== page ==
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While many quality measures have been created, there is no consensus regarding which are most important. We sought to develop a simple, explicit strategy for prioritizing breast cancer quality measures based on their potential to highlight areas where quality improvement efforts could most impact a population.
Using performance data for 9,019 breast cancer patients treated at 10 National Comprehensive Cancer Network institutions, we assessed concordance relative to 30 reliable, valid breast cancer process-based treatment measures. We identified four attributes that indicated there was room for improvement and characterized the extent of burden imposed by failing to follow each measure: number of non-concordant patients, concordance across all institutions, highest concordance at any one institution, and magnitude of benefit associated with concordant care. For each measure, we used data from the concordance analyses to derive the first 3 attributes and surveyed expert breast cancer physicians to estimate the fourth. A simple algorithm incorporated these attributes and produced a final score for each measure; these scores were used to rank the measures.
We successfully prioritized quality measures using explicit, objective methods and actual performance data. The number of non-concordant patients had the greatest influence on the rankings. The highest-ranking measures recommended chemotherapy and hormone therapy for hormone-receptor positive tumors, and radiation therapy after breast-conserving surgery.
This simple, explicit approach is a significant departure from methods used previously, and effectively identifies breast cancer quality measures that have broad clinical relevance. Systematically prioritizing quality measures could increase the efficiency and efficacy of quality improvement efforts and substantially improve outcomes.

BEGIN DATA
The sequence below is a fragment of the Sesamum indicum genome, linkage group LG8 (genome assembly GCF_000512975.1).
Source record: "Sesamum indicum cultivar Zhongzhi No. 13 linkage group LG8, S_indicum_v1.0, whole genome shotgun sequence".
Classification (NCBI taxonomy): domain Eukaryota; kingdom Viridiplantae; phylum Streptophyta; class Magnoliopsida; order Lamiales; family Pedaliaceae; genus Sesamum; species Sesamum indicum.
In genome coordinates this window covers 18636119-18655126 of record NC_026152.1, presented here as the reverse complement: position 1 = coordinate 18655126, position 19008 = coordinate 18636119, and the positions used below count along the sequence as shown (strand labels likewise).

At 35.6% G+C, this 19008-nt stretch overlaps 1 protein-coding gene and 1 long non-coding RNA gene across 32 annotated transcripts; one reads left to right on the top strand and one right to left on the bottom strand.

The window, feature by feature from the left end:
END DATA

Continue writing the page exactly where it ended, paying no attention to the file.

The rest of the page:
There is widespread consensus that the quality of health care in the United States is suboptimal.1-3 However, there is little consensus regarding how best to address this problem. Many different quality improvement strategies have been tested, with varying degrees of success.4-8 One common strategy has been to develop quality measures – estimates of the degree of adherence to practice standards – to serve as evidence-based tools for evaluating and improving quality of care. While quality measures have been proposed for nearly all aspects of medical care, few have been used widely, and even when measures have been implemented it is hard to assess the impact they have had on health care.
The process of creating quality measures usually involves a panel of experts who consider a number of factors – such as clinical evidence, feasibility of measurement, and potential impact on patients – and then come to consensus.9-13 However, in many cases consensus panels do not analyze clinical evidence or potential impact on patients in a consistent and explicit manner, and do not consider actual practice performance data when creating quality measures. As a result, the measures created by these panels are not always based on high quality evidence14,15, may not identify situations for which practice performance is clearly sub-optimal16,17, and frequently cannot highlight which processes of care should be targeted to effect improvements in quality14.